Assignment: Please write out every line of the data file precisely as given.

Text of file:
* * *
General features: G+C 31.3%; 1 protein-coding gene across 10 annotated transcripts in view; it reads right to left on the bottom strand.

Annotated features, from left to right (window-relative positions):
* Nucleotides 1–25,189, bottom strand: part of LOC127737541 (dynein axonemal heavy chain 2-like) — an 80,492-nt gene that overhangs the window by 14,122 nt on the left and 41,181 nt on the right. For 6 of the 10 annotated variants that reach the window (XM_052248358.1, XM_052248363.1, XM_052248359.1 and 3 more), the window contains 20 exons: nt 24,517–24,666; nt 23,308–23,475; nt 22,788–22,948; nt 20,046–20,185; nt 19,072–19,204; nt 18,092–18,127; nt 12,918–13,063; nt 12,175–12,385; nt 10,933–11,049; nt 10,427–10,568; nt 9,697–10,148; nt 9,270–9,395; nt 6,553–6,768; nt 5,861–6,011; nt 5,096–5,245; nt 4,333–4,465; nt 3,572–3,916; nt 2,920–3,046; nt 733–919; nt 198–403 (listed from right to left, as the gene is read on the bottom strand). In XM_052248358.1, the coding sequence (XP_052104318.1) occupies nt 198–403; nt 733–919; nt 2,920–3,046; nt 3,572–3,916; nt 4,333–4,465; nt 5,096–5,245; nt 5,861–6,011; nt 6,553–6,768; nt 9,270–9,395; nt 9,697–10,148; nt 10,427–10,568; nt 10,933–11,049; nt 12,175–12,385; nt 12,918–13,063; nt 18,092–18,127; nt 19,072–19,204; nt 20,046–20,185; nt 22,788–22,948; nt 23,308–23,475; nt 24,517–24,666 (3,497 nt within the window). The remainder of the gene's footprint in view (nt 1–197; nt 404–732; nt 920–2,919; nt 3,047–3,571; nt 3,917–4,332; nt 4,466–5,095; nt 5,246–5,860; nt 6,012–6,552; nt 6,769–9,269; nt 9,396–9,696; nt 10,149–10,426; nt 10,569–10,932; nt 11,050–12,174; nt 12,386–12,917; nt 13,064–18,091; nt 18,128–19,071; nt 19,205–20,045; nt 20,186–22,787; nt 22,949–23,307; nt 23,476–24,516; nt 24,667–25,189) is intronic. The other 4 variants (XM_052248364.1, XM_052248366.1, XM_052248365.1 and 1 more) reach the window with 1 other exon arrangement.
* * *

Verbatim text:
General features: G+C 31.3%; 1 protein-coding gene across 10 annotated transcripts in view; it reads right to left on the bottom strand.

Annotated features, from left to right (window-relative positions):
* Nucleotides 1–25,189, bottom strand: part of LOC127737541 (dynein axonemal heavy chain 2-like) — an 80,492-nt gene that overhangs the window by 14,122 nt on the left and 41,181 nt on the right. For 6 of the 10 annotated variants that reach the window (XM_052248358.1, XM_052248363.1, XM_052248359.1 and 3 more), the window contains 20 exons: nt 24,517–24,666; nt 23,308–23,475; nt 22,788–22,948; nt 20,046–20,185; nt 19,072–19,204; nt 18,092–18,127; nt 12,918–13,063; nt 12,175–12,385; nt 10,933–11,049; nt 10,427–10,568; nt 9,697–10,148; nt 9,270–9,395; nt 6,553–6,768; nt 5,861–6,011; nt 5,096–5,245; nt 4,333–4,465; nt 3,572–3,916; nt 2,920–3,046; nt 733–919; nt 198–403 (listed from right to left, as the gene is read on the bottom strand). In XM_052248358.1, the coding sequence (XP_052104318.1) occupies nt 198–403; nt 733–919; nt 2,920–3,046; nt 3,572–3,916; nt 4,333–4,465; nt 5,096–5,245; nt 5,861–6,011; nt 6,553–6,768; nt 9,270–9,395; nt 9,697–10,148; nt 10,427–10,568; nt 10,933–11,049; nt 12,175–12,385; nt 12,918–13,063; nt 18,092–18,127; nt 19,072–19,204; nt 20,046–20,185; nt 22,788–22,948; nt 23,308–23,475; nt 24,517–24,666 (3,497 nt within the window). The remainder of the gene's footprint in view (nt 1–197; nt 404–732; nt 920–2,919; nt 3,047–3,571; nt 3,917–4,332; nt 4,466–5,095; nt 5,246–5,860; nt 6,012–6,552; nt 6,769–9,269; nt 9,396–9,696; nt 10,149–10,426; nt 10,569–10,932; nt 11,050–12,174; nt 12,386–12,917; nt 13,064–18,091; nt 18,128–19,071; nt 19,205–20,045; nt 20,186–22,787; nt 22,949–23,307; nt 23,476–24,516; nt 24,667–25,189) is intronic. The other 4 variants (XM_052248364.1, XM_052248366.1, XM_052248365.1 and 1 more) reach the window with 1 other exon arrangement.